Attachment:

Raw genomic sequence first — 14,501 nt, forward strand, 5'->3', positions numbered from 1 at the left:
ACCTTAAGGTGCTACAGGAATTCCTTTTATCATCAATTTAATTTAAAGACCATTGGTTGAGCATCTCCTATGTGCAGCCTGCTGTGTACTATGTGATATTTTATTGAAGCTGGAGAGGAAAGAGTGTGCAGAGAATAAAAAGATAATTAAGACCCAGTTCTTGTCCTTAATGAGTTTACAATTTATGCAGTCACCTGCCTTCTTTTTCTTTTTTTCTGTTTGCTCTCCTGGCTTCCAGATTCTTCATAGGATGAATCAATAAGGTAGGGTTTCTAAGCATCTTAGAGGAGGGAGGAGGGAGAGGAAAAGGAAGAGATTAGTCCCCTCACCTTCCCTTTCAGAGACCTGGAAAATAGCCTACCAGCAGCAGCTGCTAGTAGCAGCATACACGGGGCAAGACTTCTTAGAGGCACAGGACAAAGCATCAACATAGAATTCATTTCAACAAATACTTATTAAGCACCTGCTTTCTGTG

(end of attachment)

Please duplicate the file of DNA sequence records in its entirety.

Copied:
Raw genomic sequence first — 14,501 nt, forward strand, 5'->3', positions numbered from 1 at the left:
ACCTTAAGGTGCTACAGGAATTCCTTTTATCATCAATTTAATTTAAAGACCATTGGTTGAGCATCTCCTATGTGCAGCCTGCTGTGTACTATGTGATATTTTATTGAAGCTGGAGAGGAAAGAGTGTGCAGAGAATAAAAAGATAATTAAGACCCAGTTCTTGTCCTTAATGAGTTTACAATTTATGCAGTCACCTGCCTTCTTTTTCTTTTTTTCTGTTTGCTCTCCTGGCTTCCAGATTCTTCATAGGATGAATCAATAAGGTAGGGTTTCTAAGCATCTTAGAGGAGGGAGGAGGGAGAGGAAAAGGAAGAGATTAGTCCCCTCACCTTCCCTTTCAGAGACCTGGAAAATAGCCTACCAGCAGCAGCTGCTAGTAGCAGCATACACGGGGCAAGACTTCTTAGAGGCACAGGACAAAGCATCAACATAGAATTCATTTCAACAAATACTTATTAAGCACCTGCTTTCTGTG